Beginnings in an African Jungle
In the summer of 1958, actor Hugh O’Brian received the invitation that would change his life. O’Brian, then 33, was in Winnipeg, Manitoba, parlaying his fame as television’s legendary Wyatt Earp into extra income by guest-starring with a circus when a cable arrived from French Equatorial Africa reporting that Dr. Albert Schweitzer would welcome him at any time. O’Brian had long admired the German doctor-missionary-theologian-musician. “I’d read so much about him,” O’Brian reflects. “He was a great humanitarian who could have done anything he wanted in the world, and there he was in the middle of Africa taking care of people.”
Within two weeks he was on his way, by commercial airliner, bush plane and canoe, to the famed hospital that Schweitzer had founded in 1913 on the banks of the Ogooue River in Lambarene. There he was met by a very old man with a huge, white walrus mustache, wearing white pants, shirt and pith helmet. “That was his uniform,” says O’Brian, recalling his first sighting of Schweitzer. The actor spent nine days at the clinic complex where Schweitzer and volunteer doctors and nurses, working without electricity or running water, cared for patients, including many with leprosy.
Schweitzer, then 83, who had received the 1952 Nobel Peace Prize for his efforts in behalf of the “Brotherhood of Nations,” was concerned about global peace prospects and was impressed that the young American had taken the time to visit him. The doctor led the actor through history over those evenings. Schweitzer was convinced that the United States was the only country in the world with the ability to bring about peace. “He said the United States must take a leadership role,” O’Brian recounts, “or we are a lost civilization.”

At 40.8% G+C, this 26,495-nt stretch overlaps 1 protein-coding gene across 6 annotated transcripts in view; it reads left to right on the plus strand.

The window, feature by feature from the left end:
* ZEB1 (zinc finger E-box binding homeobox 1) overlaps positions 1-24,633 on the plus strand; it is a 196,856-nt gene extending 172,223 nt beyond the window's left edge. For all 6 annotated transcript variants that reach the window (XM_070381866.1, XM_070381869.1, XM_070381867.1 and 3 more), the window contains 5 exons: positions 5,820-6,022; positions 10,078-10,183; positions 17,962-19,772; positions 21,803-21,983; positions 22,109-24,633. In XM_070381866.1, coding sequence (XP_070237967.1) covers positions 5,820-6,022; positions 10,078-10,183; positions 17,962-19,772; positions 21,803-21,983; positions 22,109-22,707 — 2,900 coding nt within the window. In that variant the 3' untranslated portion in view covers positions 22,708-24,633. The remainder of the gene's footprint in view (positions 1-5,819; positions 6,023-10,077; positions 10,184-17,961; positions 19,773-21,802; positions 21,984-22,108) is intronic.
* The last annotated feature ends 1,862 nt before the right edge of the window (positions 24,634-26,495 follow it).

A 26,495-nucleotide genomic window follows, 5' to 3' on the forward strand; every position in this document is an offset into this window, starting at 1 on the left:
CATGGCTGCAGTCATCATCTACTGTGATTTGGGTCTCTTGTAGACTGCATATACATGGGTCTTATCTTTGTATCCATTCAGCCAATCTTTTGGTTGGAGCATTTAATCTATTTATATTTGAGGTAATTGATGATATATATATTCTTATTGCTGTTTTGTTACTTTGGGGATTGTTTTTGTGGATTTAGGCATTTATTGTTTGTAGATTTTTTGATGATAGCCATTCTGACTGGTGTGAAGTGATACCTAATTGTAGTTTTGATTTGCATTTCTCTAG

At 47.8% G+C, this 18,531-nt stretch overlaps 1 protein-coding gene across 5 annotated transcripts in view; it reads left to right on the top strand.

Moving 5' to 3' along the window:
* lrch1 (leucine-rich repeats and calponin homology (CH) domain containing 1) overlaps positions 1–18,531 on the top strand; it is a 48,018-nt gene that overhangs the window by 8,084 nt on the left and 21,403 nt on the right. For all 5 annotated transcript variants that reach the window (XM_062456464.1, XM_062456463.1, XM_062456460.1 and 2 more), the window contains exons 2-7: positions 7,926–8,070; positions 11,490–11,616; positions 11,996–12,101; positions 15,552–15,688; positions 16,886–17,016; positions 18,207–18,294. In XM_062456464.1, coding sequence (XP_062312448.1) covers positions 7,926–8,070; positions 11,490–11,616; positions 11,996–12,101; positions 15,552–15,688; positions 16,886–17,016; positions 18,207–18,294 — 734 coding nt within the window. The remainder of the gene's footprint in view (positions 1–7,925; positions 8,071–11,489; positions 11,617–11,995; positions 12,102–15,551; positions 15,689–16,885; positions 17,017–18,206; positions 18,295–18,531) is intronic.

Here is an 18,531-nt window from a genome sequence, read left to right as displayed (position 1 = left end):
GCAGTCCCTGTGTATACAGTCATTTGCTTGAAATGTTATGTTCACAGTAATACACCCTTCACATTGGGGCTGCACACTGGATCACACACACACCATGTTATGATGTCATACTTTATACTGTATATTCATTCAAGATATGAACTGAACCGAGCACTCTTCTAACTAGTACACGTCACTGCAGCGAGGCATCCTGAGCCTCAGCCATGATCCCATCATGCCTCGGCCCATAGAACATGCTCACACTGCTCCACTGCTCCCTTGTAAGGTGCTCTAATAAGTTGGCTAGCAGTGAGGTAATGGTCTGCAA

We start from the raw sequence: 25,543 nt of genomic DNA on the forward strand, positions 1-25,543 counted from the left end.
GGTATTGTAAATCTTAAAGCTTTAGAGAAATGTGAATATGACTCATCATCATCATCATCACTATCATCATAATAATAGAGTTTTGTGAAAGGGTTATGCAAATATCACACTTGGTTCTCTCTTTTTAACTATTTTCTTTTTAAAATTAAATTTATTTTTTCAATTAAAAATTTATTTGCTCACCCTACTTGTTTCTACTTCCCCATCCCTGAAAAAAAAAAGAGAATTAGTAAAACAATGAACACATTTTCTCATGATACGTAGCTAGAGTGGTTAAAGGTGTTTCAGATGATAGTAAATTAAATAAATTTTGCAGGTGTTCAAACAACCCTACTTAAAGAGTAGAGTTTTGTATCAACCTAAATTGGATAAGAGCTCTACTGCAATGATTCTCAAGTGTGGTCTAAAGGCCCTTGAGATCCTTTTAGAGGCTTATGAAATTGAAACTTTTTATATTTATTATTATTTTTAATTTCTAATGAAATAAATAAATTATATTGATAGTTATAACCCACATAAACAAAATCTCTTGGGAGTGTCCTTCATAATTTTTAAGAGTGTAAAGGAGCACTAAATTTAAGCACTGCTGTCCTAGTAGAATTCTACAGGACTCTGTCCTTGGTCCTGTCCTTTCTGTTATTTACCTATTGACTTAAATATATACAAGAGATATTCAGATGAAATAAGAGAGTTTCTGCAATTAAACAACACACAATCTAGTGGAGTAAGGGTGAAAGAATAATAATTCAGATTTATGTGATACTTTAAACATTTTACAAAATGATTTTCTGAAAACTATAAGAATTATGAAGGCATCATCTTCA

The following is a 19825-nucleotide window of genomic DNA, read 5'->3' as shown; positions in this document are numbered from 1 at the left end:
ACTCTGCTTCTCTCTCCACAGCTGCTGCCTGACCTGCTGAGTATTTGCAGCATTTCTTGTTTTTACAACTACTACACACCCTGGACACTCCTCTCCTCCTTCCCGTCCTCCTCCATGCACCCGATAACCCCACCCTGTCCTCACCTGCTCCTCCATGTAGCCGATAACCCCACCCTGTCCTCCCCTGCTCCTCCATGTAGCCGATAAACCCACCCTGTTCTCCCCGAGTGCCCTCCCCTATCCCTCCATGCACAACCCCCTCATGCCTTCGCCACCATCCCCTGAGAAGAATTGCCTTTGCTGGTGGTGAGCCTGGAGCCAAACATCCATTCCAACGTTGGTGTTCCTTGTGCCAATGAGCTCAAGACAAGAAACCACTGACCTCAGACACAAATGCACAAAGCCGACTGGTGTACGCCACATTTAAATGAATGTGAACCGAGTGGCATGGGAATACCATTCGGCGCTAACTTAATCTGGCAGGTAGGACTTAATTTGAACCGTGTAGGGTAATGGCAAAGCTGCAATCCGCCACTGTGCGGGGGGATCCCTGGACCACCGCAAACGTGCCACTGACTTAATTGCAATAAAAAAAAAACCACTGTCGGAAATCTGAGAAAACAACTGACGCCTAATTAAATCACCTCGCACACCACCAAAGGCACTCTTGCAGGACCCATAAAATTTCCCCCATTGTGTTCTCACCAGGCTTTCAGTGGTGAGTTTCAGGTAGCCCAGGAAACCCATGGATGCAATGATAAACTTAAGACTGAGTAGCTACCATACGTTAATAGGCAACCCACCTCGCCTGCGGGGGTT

It was an unforgettable nine days. And, as O’Brian departed, Schweitzer took his hand and asked: “Hugh, what are you going to do with this?” Two weeks after his 1958 meeting with Schweitzer, O’Brian put together a prototype seminar for young leaders.
From 1958 to 1967, leadership seminars took place in Los Angeles for sophomores from California. In 1968 the scope of the HOBY program grew to include national and international participants, and the seminar moved annually to different major cities across the United States. The World Leadership Congress — HOBY “Super Bowl” that brings together students from around the world for an eight-day expanded global leadership seminar — began. In an effort to include more students nationwide, three-day and four-day HOBY Leadership Seminars were instituted in 1977 in which high schools throughout the country may nominate a sophomore to attend a HOBY seminar in their state.
Annually, more than 8,000 sophomores, representing as many high schools, attend HOBY Leadership Seminars nationally and internationally. In 1991, HOBY added one-day leadership seminars called Community Leadership Workshops (CLEWs). These workshops have become popular because schools may nominate multiple numbers of students.
Today, HOBY reaches out around the world with leadership seminars held at 70 locations across the country and HOBY-style programs in Canada, Mexico, Israel, China, Taiwan, Korea, Bolivia, and Argentina. More than 4,000 volunteers run HOBY’s programs with community leaders, business executives, educators and parents involved in every seminar.